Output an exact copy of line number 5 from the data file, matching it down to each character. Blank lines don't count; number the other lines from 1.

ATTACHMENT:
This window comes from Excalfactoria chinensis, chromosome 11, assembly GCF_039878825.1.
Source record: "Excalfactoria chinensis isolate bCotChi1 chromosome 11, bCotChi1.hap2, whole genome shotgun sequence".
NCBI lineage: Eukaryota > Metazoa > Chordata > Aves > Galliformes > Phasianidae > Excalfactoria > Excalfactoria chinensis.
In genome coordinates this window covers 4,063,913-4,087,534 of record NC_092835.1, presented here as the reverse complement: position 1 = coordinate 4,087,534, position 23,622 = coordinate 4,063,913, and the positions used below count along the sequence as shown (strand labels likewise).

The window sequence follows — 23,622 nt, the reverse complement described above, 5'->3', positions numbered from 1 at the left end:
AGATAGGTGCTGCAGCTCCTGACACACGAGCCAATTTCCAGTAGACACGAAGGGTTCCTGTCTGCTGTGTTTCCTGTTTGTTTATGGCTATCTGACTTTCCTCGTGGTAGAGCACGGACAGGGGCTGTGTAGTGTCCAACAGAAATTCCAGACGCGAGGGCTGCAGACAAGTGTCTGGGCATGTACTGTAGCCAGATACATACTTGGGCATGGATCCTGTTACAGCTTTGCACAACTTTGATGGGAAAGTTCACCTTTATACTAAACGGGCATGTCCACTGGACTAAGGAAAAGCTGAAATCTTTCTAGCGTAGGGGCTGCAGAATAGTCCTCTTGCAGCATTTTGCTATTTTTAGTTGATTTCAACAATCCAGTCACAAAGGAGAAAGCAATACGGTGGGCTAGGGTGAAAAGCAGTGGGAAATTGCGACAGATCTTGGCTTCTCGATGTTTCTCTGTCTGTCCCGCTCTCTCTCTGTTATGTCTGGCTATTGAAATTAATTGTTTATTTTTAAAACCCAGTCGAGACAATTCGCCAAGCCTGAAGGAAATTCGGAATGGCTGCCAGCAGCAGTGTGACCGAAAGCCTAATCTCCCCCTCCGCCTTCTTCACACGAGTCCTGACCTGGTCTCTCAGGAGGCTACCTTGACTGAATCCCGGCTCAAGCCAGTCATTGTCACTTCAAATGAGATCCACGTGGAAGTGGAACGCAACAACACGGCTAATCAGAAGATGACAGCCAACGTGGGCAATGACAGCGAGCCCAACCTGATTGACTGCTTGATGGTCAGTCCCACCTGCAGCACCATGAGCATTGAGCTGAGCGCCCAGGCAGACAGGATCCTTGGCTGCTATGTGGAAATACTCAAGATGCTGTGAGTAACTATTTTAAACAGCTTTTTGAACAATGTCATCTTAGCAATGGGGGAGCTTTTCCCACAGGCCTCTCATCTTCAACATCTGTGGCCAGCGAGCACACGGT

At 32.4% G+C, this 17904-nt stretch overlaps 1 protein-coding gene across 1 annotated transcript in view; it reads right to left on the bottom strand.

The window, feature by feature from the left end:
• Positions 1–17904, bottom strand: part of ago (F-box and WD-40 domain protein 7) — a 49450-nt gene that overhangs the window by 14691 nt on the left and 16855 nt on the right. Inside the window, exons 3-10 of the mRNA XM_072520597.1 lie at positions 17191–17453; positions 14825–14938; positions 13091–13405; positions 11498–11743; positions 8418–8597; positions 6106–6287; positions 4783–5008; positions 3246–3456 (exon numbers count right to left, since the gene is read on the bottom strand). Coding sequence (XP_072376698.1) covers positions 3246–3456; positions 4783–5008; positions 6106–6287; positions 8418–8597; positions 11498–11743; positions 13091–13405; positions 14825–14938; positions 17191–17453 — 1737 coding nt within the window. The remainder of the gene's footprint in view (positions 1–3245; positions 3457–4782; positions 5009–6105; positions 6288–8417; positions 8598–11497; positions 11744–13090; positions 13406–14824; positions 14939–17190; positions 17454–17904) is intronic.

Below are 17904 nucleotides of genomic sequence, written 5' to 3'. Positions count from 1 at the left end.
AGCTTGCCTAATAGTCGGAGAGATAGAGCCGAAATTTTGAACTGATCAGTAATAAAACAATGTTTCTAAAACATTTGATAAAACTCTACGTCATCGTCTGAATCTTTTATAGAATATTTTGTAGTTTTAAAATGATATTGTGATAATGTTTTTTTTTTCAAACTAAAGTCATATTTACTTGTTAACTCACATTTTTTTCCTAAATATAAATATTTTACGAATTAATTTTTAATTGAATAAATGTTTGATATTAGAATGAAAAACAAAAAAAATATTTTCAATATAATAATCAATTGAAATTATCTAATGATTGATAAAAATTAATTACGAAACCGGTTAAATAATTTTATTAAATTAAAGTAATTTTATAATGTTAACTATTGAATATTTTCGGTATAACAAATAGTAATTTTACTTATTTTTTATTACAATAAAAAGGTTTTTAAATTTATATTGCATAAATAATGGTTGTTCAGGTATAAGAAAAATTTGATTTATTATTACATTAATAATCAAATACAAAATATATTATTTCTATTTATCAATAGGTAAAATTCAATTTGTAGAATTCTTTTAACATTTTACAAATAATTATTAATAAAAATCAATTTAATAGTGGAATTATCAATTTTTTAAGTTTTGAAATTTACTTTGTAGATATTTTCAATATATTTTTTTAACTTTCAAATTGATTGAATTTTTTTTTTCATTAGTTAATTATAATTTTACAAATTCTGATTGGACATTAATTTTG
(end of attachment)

The window sequence follows — 23,622 nt, the reverse complement described above, 5'->3', positions numbered from 1 at the left end: